Holker House was built in 1871 for Dr. George Hindle who named it after his family home in nearby Hoddlesden. It is a grand structure, built of finely cut stone in the ‘Italianate’ style. However, the site of the house was initially less appealing. Today it overlooks Darwen Marketplace (soon to be part of a big redevelopment for outdoor events). Back then though this space was dominated by bleaching factories and a contemporary account describes the area as “full of mouldering buildings and malodorous lodges”. George had begun his working life as an apprentice pharmacist and went on to study to be a medical doctor, practising in Darwen. The fact that five of his seven children died in infancy is a mark of how tenuous life was then, even for middle class families.
In 1873 he was appointed as Darwen’s first Medical Officer of Health and conducted a survey of the town, warning that the poor sanitary conditions left it vulnerable to the outbreak of diseases. Unfortunately the next year his warnings proved true and the town faced a devastating typhoid epidemic. The severity of the outbreak was so great it was even reported in America in the New York Times. In 1887 while preparing one of his annual reports for the town he became ill and left to recuperate in Morecambe. Although he managed to finish the report it was to prove to be his final one, as he died the following year. His wife Alice sold Holker House and moved away to Ilkley to work as a housekeeper for her uncle, and later remarried.
Dr. James Todd Ballantyne bought Holker House from Alice and was to remain there for almost 30 years. He had begun his working life as an apprentice carpenter, then studied art at Glasgow University before switching to medicine. A successful doctor, he had three medical surgeries in Darwen and also became the mayor in 1898. During his time as mayor he was instrumental in the electrification of Darwen’s tram network. (For more on Darwen’s tram system see our page here).
James died in 1917 and his wife stayed on in Holker House for a couple more years, before selling it to Darwen Council. For over six decades it was used as the council’s education offices, right up until 1974. For the next ten years it was the Education Architect’s Office and was then taken over by Blackburn College for twenty years. This continuous use had kept the building well maintained, but once the college left in 2005 it became in rapid need of maintenance and repair. Fortunately this was done in 2007 and the house was converted into office space. Most recently, in 2016 The Livesey Foundation Charity purchased the building so that the people of Darwen can use it as a community hub to promote history and the arts.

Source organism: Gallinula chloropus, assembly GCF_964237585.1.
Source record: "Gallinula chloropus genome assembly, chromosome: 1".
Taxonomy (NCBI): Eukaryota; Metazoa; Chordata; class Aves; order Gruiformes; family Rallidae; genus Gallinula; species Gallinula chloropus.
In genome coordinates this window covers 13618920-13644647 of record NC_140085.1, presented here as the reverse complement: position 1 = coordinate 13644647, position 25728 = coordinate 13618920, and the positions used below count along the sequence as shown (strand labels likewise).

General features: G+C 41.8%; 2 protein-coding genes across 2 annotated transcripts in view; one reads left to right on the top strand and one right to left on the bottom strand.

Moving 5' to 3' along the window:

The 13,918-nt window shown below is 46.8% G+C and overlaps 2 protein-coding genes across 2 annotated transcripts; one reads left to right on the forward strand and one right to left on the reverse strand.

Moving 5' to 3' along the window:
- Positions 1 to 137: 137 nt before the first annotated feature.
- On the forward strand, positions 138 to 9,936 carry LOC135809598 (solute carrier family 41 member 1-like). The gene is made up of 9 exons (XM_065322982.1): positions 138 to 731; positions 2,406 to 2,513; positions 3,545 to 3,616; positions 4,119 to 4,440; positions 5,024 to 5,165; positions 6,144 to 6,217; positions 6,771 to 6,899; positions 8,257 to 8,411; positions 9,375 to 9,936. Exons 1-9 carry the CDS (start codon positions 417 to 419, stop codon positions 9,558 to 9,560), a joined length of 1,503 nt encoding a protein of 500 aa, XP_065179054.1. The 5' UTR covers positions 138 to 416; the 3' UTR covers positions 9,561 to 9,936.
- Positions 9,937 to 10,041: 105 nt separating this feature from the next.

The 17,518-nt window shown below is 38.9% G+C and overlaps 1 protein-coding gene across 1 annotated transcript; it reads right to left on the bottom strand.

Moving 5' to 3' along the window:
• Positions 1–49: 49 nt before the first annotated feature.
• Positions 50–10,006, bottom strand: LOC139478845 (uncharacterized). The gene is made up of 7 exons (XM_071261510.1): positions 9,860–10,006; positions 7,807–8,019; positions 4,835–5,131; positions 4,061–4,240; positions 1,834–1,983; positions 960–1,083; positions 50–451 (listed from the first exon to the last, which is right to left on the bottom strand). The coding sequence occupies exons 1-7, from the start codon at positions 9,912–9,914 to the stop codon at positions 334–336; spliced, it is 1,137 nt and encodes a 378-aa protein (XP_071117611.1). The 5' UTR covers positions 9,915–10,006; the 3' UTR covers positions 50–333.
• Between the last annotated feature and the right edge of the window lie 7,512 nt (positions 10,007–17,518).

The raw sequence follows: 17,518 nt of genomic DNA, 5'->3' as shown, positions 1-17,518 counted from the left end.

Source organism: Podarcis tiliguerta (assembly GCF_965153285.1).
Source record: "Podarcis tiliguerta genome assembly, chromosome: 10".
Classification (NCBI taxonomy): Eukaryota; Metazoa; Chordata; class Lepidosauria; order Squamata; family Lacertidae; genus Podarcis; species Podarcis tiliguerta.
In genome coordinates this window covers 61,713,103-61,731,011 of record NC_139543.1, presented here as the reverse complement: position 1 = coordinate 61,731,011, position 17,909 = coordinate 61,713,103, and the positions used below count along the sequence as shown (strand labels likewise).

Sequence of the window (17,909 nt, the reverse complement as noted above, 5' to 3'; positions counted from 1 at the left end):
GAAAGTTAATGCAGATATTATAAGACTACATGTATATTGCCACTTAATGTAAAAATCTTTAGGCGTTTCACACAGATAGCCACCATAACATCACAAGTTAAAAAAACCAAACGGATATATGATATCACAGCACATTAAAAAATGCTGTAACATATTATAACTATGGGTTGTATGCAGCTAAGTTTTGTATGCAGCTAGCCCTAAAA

Holker House is now the home of Darwen Heritage Centre. The aims of the organization are to educate and engage the public on the history of Darwen, and support local community groups. It has exhibitions on the local history of the area, as well as space for artists to display their work. The building can also host space for meetings and conferences, and is the regular venue for Darwen Local History Society every third Monday of the month at 7.30pm. The centre is still in its relatively early days as an organisation, but is already achieving much. The volunteers at the centre had a very successful time during the annual Heritage Open Days (each September) and are actively looking for more people to become involved in their important work to preserve and promote Darwen’s legacy. When we visited on a recent open day on Easter Saturday the members were very friendly and welcoming, and had organized a self guided quiz to really get you to look carefully at the exhibits and photographs they had on display. There is also a small shop that sells booklets about the local area, as well as free leaflets on things of historical interest nearby.
Their current booklet Holker House: Darwen Heritage Centre (2016) by Tony Foster and Anne Hull was used to supply much of the information for this blog post.
Site visited by A. and S. Bowden 2018
Current opening times are Wednesday 10.00 -12.30 pm and Friday 10.00 – 4.00 pm
Also open on some Saturdays- check their Facebook site for details here
Their website is still under construction (at the time of writing April 2018) : http://darwenheritagecentre.org.uk/ or click here
Their Twitter account is here
Holker House: Darwen Heritage Centre (2016), Tony Foster and Anne Hull, available from Darwen Heritage Centre
Darwen Town Centre Local History Walk (undated), available from Darwen Heritage Centre
Darwen Heritage Centre: Community, Arts, Heritage (undated) leaflet available from Darwen Heritage Centre
Lancashire Not Forgotten: Darwen town centre heritage trail (undated) leaflet available from Darwen Heritage Centre
Darwen Days website http://www.darwendays.co.uk http://www.tiki-toki.com/timeline/entry/112576/Darwen-Days/#vars!date=2045 BC-05-04_19:37:08!